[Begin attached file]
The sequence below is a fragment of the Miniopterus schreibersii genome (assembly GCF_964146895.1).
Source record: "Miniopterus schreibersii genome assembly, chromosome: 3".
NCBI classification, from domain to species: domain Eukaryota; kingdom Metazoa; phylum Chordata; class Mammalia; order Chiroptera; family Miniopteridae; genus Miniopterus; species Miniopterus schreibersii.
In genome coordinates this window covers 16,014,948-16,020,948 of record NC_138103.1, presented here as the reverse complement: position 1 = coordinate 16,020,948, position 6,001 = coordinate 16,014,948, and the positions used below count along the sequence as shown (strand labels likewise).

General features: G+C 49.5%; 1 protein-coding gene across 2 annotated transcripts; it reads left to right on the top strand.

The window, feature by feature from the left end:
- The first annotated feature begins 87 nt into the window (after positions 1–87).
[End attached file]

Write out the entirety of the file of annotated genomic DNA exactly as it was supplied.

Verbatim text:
The sequence below is a fragment of the Miniopterus schreibersii genome (assembly GCF_964146895.1).
Source record: "Miniopterus schreibersii genome assembly, chromosome: 3".
NCBI classification, from domain to species: domain Eukaryota; kingdom Metazoa; phylum Chordata; class Mammalia; order Chiroptera; family Miniopteridae; genus Miniopterus; species Miniopterus schreibersii.
In genome coordinates this window covers 16,014,948-16,020,948 of record NC_138103.1, presented here as the reverse complement: position 1 = coordinate 16,020,948, position 6,001 = coordinate 16,014,948, and the positions used below count along the sequence as shown (strand labels likewise).

General features: G+C 49.5%; 1 protein-coding gene across 2 annotated transcripts; it reads left to right on the top strand.

The window, feature by feature from the left end:
- The first annotated feature begins 87 nt into the window (after positions 1–87).